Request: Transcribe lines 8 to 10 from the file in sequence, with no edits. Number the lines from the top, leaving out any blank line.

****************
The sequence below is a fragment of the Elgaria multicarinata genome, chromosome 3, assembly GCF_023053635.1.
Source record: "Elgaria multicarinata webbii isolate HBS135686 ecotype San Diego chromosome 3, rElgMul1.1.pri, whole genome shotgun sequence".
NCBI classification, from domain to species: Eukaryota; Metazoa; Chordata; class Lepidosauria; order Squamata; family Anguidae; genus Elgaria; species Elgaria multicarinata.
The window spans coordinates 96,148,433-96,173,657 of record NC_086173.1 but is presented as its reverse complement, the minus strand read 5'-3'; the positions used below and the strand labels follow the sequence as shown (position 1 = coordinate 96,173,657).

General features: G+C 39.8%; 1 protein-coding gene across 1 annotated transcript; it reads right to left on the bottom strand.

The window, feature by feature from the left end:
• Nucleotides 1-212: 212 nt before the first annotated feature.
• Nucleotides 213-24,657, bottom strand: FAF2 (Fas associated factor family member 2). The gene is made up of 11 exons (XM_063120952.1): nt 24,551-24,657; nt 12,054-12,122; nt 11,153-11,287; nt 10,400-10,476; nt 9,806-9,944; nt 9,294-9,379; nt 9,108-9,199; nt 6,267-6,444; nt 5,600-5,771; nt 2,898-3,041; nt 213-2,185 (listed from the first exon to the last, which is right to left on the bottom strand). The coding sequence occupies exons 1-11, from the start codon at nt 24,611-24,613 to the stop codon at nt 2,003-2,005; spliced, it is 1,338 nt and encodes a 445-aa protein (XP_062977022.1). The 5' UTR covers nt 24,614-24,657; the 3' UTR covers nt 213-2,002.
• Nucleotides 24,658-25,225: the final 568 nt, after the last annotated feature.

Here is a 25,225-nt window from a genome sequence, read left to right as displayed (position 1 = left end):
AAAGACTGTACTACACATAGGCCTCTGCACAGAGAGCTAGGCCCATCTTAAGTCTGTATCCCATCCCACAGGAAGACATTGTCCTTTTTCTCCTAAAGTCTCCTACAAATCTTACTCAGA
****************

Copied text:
• Nucleotides 213-24,657, bottom strand: FAF2 (Fas associated factor family member 2). The gene is made up of 11 exons (XM_063120952.1): nt 24,551-24,657; nt 12,054-12,122; nt 11,153-11,287; nt 10,400-10,476; nt 9,806-9,944; nt 9,294-9,379; nt 9,108-9,199; nt 6,267-6,444; nt 5,600-5,771; nt 2,898-3,041; nt 213-2,185 (listed from the first exon to the last, which is right to left on the bottom strand). The coding sequence occupies exons 1-11, from the start codon at nt 24,611-24,613 to the stop codon at nt 2,003-2,005; spliced, it is 1,338 nt and encodes a 445-aa protein (XP_062977022.1). The 5' UTR covers nt 24,614-24,657; the 3' UTR covers nt 213-2,002.
• Nucleotides 24,658-25,225: the final 568 nt, after the last annotated feature.

Here is a 25,225-nt window from a genome sequence, read left to right as displayed (position 1 = left end):